The University of Washington soon will open a facility in New York City to help journalists deal with the trauma of covering the Sept. 11 terrorist attacks.
The Dart Center Ground Zero is one of the more unusual support efforts since the attacks. But it’s one that some New York journalists say is long overdue, especially for those who were at the World Trade Center minutes after the attacks and those still covering the tragedy daily.
“They just stay on the story and never back away and talk about it,” said Roger Simpson, director of the UW’s Dart Center for Journalism and Trauma.
“If you are an observer, it doesn’t matter how hard you try to be objective … It tires you out. You are sharing everybody else’s pain without a chance to address your own.”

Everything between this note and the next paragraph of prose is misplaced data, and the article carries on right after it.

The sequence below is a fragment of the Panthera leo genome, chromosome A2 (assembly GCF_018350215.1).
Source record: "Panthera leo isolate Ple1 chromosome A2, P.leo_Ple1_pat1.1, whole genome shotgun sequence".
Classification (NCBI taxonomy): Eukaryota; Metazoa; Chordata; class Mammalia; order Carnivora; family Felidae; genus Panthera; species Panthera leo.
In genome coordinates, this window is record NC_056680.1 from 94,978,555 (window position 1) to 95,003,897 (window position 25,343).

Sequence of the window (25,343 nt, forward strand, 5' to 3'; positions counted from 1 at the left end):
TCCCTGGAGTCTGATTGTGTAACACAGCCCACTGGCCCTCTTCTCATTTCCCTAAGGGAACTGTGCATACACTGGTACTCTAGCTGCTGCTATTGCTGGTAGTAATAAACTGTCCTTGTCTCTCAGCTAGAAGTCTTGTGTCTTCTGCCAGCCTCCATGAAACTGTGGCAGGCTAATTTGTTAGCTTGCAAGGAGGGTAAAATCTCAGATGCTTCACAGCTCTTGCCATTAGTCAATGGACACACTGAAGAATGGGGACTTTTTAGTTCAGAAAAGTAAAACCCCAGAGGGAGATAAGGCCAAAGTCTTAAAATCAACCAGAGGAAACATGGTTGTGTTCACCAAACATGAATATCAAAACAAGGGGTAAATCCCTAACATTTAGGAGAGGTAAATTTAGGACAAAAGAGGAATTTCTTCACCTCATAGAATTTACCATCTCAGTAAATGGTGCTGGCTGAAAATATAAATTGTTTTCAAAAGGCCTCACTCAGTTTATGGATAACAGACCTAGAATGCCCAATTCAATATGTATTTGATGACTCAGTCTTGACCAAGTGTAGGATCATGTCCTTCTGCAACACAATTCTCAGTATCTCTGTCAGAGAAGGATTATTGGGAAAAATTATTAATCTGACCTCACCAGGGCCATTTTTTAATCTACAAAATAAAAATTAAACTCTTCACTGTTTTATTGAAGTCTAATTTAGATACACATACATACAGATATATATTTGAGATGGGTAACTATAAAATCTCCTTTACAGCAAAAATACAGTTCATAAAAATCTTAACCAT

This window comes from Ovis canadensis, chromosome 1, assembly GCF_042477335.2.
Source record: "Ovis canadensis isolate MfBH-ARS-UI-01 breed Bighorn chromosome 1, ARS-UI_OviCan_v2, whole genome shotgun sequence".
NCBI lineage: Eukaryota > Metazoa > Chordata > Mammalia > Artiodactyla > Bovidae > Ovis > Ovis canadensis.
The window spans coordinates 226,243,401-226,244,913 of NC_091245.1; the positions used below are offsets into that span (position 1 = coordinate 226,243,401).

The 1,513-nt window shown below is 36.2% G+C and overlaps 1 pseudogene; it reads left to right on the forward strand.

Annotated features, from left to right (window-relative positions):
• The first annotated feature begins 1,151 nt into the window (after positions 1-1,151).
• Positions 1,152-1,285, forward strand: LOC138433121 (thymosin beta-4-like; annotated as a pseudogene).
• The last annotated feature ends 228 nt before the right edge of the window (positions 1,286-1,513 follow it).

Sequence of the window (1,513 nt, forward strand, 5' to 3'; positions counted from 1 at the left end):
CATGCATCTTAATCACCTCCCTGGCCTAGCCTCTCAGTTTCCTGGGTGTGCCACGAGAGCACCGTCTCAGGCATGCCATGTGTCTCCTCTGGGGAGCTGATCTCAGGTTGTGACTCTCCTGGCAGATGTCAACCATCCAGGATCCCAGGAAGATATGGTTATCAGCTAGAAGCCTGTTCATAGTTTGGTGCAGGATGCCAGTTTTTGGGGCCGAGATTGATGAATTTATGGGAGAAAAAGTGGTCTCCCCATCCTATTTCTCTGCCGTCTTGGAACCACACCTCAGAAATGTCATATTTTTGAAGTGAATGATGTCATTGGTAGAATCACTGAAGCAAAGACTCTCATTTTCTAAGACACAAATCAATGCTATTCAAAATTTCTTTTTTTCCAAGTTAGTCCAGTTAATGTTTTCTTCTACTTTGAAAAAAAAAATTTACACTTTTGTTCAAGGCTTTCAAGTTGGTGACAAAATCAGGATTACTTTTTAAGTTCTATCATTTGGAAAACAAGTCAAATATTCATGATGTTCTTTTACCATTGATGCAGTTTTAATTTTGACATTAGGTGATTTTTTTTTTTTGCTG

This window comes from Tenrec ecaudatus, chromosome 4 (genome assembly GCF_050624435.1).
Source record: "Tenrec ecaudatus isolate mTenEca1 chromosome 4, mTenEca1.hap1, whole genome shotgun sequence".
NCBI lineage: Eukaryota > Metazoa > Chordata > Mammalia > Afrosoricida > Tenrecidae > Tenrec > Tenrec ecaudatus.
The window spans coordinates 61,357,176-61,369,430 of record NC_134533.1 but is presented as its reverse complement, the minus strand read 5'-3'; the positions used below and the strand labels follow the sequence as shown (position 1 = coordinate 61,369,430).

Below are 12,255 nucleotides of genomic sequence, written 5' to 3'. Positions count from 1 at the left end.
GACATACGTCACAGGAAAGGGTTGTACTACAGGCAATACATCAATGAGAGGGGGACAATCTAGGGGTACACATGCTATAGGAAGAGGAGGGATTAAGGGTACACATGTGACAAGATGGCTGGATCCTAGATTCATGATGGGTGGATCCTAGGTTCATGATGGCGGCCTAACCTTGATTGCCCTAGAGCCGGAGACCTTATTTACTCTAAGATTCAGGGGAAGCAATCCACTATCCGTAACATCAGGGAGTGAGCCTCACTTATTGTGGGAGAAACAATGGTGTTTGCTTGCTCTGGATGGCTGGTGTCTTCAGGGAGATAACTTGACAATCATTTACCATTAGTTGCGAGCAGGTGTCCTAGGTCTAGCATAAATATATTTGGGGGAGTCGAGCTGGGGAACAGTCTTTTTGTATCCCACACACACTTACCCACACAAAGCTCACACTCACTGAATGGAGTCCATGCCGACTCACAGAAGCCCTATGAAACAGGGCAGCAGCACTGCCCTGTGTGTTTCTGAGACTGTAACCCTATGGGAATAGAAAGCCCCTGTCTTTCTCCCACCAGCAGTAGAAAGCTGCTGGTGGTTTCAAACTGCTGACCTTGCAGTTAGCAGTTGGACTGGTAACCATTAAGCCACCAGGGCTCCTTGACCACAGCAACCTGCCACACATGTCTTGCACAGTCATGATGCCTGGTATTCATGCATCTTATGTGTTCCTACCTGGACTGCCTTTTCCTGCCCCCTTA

The facility will be run by two staff members who will offer referrals to mental-health professionals and provide other support and trauma studies while conducting research on traumatic effects on journalists.
The temporary office will be open for about six months and funded by a $250,000 grant the UW’s School of Communications will receive from the Dart Foundation, based in Mason, Mich., administrators said.
New York Daily News photographer David Handschuh said he considers the UW’s center a boon. “Public-safety people like paramedics for years have had stress-debriefing programs after they work a terrible crime scene. They get to talk about it and get it out of their minds,” he said.
“This isn’t true for journalists.”
Recently, Handschuh invited his colleagues to share their experiences, and 125 photojournalists showed up, revealing how emotionally wrenching it was to continue covering the attacks. “There were people working 20 to 30 days, 12 to 14 hours every day, with no time to decompress,” he said.
“Everybody who was there (at the trade center) would characterize it as a field trip through hell.”